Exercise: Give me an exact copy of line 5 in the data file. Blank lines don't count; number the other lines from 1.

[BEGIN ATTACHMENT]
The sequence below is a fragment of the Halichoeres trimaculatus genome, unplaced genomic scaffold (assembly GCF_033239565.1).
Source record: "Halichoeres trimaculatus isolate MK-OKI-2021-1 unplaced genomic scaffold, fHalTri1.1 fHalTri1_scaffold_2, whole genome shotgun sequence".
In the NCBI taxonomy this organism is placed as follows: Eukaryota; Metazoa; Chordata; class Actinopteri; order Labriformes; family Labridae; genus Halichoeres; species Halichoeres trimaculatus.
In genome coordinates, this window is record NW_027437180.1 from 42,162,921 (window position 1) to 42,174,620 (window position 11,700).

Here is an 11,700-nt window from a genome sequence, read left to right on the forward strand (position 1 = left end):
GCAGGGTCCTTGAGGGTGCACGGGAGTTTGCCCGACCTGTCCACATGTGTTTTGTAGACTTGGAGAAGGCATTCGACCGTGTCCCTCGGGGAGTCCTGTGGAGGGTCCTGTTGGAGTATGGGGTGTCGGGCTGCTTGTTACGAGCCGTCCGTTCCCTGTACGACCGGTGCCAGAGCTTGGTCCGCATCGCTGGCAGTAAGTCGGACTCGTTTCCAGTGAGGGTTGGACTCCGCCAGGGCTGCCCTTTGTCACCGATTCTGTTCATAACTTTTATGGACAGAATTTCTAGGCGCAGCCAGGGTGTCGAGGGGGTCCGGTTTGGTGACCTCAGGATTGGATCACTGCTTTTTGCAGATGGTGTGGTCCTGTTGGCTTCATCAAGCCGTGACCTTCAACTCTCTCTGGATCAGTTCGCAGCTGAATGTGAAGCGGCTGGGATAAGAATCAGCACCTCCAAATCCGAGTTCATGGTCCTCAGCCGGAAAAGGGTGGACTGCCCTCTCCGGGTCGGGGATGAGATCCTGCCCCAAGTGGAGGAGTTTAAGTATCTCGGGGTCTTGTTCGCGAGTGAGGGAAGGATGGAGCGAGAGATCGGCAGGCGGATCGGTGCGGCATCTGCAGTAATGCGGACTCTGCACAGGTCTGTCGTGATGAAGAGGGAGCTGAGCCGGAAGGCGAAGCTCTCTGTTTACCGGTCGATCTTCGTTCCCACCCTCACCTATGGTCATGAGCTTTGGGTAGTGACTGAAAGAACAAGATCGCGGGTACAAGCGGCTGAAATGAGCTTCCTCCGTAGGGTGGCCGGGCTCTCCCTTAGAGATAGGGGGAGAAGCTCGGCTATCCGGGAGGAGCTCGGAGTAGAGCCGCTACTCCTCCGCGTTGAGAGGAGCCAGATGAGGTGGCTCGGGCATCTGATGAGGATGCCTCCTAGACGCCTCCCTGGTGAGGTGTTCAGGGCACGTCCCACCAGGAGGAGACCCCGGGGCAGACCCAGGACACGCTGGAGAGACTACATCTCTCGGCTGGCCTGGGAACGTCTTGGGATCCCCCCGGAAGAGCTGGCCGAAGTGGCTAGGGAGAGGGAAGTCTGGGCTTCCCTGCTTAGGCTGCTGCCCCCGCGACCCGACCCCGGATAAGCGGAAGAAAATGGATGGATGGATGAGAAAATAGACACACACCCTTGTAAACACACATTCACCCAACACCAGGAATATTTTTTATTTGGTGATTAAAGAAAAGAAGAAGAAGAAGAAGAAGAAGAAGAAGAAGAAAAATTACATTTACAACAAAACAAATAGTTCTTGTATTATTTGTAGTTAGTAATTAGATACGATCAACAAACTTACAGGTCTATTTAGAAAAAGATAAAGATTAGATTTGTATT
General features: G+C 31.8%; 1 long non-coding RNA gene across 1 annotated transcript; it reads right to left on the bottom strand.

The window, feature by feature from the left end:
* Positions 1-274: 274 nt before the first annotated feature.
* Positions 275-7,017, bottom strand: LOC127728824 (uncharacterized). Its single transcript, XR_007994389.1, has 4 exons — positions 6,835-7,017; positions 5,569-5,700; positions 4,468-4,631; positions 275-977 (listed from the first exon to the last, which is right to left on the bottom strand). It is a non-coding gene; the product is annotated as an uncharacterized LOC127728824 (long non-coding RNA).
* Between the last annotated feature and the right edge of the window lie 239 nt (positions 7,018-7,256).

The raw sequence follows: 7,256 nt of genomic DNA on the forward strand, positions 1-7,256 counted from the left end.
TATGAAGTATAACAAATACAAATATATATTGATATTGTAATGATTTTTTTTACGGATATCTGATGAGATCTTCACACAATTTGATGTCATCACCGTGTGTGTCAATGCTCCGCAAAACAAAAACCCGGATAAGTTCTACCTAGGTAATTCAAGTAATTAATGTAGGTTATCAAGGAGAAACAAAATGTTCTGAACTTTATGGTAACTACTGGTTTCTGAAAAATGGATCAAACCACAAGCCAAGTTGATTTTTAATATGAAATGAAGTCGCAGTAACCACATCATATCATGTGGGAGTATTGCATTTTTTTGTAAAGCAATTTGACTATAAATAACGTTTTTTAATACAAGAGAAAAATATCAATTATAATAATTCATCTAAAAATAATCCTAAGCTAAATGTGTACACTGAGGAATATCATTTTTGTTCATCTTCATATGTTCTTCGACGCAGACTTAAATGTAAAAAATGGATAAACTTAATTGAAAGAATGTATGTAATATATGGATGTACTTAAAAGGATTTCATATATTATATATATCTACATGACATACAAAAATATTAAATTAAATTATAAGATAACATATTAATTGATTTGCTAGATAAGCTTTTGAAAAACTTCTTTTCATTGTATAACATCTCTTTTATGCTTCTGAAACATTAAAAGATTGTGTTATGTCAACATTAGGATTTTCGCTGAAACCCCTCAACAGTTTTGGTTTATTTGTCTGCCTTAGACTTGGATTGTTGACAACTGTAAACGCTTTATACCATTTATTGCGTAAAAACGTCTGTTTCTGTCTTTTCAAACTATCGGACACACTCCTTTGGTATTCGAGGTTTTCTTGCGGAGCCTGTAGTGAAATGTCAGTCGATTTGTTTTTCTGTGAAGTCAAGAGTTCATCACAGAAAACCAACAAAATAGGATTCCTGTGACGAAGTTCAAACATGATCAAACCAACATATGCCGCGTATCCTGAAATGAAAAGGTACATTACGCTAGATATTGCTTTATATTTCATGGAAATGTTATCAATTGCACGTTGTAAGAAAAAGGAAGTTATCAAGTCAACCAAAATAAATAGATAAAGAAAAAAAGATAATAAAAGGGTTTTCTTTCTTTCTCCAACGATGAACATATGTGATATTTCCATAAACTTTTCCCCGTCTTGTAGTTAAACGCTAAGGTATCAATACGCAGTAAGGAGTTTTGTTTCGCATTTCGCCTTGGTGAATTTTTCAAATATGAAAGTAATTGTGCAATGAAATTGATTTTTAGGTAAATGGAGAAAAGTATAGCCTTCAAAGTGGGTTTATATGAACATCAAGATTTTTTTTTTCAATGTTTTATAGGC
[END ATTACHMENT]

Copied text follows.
Here is an 11,700-nt window from a genome sequence, read left to right on the forward strand (position 1 = left end):